In April, an upstate judge rejected the congressional and state Senate maps drawn by Albany Democrats as part of the 2022 redistricting process. The process was flawed, the judge ruled. The state’s highest court later agreed the districts were an unconstitutional gerrymander. Instead of holding primaries in June alongside their statewide and assembly colleagues, congressional and state senate candidates would compete in an Aug. 23 primary to give a court-appointed special master time to redraw the maps.

The result was a chaotic scramble as Democratic incumbents were redrawn into districts that pitted them against one another.

But in one district, New York’s 10th Congressional District, there was no incumbent at all.

A council member, two assembly members, a Hudson Valley representative, a nationally recognized prosecutor, a long-retired feminist pioneer, and a recently term-limited mayor all jumped into the race to represent one of the most progressive districts in the nation.

Quickly, former Mayor Bill de Blasio dropped out. But the race remained wide open with at least six candidates having a serious shot at winning the primary before cruising to a general election victory in the heavily Democratic district that spans Lower Manhattan and brownstone Brooklyn.

Those candidates included City Council Member Carlina Rivera, Assembly Member Yuh-Line Niou, former House Democratic impeachment counsel Dan Goldman, former New York City Comptroller Elizabeth Holtzman, Assembly Member Jo Anne Simon, and Rep. Mondaire Jones. Six other local advocates, political gadflies, and perennial candidates will join them on the ballot. 

The fight to break out of a very crowded field recently has led to greater animosity among some of the candidates, with attacks on each other’s progressive bonafides and fundraising hauls.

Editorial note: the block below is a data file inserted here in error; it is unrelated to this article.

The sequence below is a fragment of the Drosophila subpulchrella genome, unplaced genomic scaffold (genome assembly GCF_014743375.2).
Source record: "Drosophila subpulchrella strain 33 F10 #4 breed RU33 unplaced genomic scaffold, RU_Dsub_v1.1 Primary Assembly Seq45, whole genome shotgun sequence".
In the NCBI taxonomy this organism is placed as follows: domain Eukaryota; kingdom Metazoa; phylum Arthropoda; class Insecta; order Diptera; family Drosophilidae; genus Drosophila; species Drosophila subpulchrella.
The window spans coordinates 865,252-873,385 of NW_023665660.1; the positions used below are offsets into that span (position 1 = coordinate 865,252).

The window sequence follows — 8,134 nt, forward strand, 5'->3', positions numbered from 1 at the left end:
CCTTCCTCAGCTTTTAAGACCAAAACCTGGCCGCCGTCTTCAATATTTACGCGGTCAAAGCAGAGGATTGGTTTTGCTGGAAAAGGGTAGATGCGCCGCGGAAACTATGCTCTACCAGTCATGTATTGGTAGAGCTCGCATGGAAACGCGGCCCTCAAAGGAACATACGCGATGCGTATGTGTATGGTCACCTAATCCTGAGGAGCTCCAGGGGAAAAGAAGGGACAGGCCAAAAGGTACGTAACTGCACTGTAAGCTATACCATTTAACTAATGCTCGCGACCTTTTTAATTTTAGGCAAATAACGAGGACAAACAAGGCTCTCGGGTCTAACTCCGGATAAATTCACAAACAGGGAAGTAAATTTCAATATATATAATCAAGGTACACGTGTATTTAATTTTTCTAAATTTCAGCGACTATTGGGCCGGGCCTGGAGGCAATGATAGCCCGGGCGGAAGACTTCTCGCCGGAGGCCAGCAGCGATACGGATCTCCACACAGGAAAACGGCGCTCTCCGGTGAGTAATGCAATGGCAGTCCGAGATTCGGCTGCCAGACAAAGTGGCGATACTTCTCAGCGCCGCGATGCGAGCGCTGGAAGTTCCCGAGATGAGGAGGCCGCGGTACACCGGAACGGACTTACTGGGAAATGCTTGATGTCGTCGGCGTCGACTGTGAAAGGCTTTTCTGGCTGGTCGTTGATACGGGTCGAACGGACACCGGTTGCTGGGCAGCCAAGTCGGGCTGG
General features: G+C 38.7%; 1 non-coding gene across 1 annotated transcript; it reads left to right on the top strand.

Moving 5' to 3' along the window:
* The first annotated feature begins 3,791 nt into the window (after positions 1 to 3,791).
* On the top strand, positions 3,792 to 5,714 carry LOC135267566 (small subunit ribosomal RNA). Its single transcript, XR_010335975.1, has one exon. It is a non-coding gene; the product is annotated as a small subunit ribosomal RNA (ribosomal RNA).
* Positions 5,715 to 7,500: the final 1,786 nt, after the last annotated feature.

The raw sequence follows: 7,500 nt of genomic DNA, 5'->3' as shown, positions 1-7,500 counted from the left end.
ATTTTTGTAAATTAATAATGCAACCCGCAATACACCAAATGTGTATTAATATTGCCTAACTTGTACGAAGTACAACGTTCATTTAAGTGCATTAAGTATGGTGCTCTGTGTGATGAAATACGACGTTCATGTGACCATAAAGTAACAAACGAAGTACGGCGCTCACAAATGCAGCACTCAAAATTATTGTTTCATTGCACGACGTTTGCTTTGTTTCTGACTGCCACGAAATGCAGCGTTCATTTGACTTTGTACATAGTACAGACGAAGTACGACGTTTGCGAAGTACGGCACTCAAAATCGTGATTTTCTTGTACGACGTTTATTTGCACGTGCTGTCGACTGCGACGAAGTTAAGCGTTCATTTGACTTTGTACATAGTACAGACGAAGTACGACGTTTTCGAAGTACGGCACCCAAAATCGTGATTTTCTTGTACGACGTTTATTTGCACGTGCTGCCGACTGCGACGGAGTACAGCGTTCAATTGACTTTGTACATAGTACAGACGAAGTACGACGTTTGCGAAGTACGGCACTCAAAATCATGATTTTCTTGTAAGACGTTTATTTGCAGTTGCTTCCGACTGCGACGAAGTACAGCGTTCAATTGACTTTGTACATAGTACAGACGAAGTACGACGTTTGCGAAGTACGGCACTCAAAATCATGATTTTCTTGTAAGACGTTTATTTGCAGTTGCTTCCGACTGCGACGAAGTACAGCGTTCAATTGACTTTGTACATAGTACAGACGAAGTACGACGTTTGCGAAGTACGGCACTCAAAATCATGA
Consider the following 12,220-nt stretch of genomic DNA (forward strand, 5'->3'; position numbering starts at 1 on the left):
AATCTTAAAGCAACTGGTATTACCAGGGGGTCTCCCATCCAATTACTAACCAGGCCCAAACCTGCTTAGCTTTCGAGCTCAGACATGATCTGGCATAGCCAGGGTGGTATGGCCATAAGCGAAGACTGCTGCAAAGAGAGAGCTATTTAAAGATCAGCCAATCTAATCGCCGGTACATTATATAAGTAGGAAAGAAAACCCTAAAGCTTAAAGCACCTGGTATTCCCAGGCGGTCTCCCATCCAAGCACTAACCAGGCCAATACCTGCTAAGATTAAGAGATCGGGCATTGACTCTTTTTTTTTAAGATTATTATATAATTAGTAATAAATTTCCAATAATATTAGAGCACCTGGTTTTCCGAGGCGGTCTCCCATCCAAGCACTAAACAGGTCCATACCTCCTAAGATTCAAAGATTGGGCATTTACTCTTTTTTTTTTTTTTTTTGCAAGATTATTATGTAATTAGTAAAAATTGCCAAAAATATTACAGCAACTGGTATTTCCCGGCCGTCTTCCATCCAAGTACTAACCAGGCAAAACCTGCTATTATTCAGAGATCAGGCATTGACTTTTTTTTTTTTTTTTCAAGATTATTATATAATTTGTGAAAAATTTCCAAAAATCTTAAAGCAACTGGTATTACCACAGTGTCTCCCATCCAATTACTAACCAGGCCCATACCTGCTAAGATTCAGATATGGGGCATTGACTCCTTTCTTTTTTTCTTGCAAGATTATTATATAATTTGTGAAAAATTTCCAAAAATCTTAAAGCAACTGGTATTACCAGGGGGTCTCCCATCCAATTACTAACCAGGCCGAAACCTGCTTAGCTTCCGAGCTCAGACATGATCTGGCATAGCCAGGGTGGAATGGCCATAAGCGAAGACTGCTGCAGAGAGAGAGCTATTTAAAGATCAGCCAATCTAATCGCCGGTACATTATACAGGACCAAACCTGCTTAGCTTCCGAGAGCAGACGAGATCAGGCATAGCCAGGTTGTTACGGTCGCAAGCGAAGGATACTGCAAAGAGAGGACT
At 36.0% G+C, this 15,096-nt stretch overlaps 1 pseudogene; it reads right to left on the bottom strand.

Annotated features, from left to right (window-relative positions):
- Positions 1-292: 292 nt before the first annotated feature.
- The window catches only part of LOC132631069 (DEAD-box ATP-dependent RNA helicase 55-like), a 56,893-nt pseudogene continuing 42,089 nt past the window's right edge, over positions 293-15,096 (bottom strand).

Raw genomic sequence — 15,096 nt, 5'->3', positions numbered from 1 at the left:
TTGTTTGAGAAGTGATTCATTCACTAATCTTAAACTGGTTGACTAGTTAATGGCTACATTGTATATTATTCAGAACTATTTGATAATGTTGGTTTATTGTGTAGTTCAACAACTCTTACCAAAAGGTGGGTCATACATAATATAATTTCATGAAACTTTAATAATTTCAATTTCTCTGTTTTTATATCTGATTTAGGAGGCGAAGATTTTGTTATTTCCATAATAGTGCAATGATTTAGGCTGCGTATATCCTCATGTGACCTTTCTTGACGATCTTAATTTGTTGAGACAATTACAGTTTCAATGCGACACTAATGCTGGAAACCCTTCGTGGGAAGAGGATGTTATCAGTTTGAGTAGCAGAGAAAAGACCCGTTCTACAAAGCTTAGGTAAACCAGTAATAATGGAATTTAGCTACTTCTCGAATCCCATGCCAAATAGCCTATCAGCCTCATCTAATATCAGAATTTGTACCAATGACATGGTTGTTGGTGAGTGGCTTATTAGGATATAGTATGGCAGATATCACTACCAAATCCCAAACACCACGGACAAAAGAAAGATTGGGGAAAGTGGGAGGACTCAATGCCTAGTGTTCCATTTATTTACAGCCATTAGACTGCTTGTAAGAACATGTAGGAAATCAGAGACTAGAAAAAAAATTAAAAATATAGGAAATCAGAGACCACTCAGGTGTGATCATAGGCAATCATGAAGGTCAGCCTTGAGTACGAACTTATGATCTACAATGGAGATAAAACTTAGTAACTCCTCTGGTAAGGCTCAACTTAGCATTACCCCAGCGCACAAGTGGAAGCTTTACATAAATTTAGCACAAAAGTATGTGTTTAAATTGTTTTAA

WATCH: The full NY1/WNYC 10th Congressional District debate

LISTEN: Off Topic/On Politics: Candidates for Congress take debate stage to make their case

LISTEN: You Decide: Brigid Bergin: Candidates for Congress spar in NY1 debate

With primary day on Aug. 23 and early voting beginning on Aug. 13, here’s what you need to know about each candidate’s background, endorsements, and fundraising.


Dan Goldman

  • Bio
    • Campaign website:
    • Current position: Former House Democratic counsel for President Donald Trump’s first impeachment
    • Background: The former lead counsel for House Democrats and heir to the Levi Strauss denim fortune, Dan Goldman would be among the richest members of Congress if elected. In early August, he loaned $1 million to his campaign.

      Goldman — also a former assistant U.S. Attorney and counsel for the House Intelligence Committee — argues his experience running Trump’s first impeachment makes him the right man for the moment, as Republicans across the country push to change election laws in the wake of Trump’s efforts to overturn the results of the 2020 election.

      And in a boon to his campaign in the politically-active district, Goldman scored an endorsement from the New York Times.

      Recent polling shows Goldman at the head of the race.


Elizabeth Holtzman

  • Bio
    • Campaign website:
    • Current position: Retired former Congress member, former Brooklyn district attorney, and former New York City comptroller
    • Background: After 28 years away from political office, Elizabeth Holtzman, says she decided to run for Congress again because of a rise in violent crime across the five boroughs and to protect women’s rights.

      “It took me a long time to decide, but here’s the reason: We live in really dangerous times,” she told NY1 political anchor Bobby Cuza on “Inside City Hall” in June.

      Holtzman was the first woman to hold the office of City Council Comptroller from 1990 to 1993, the first woman to serve as a Brooklyn District Attorney from 1982 to 1989, and was the 16th Congressional District representative from 1973 to 1981. In 1973, she was among the first members of Congress to call for the impeachment of President Richard Nixon.

      Holtzman, who left Washington, D.C. in 1981, would return to Congress as an 81-year-old freshman member, if elected.


Mondaire Jones

  • Bio
    • Campaign website:
    • Current position: Representative of a Hudson Valley congressional district
    • Background: Rep. Mondaire Jones currently represents New York’s 17th District in the Hudson Valley, but chose to run in the 10th Congressional District after Rep. Sean Patrick Maloney opted to run in the redrawn version of Jones’ current district, which included Maloney’s home. Jones moved from the Hudson Valley to live in the redrawn 10th District that lacked an incumbent.
    • In an interview with Errol Louis on “Inside City Hall” in July, Jones said that constituents in Lower Manhattan, Brooklyn, Rockland County and Westchester County alike all want “an economy that works for everybody.”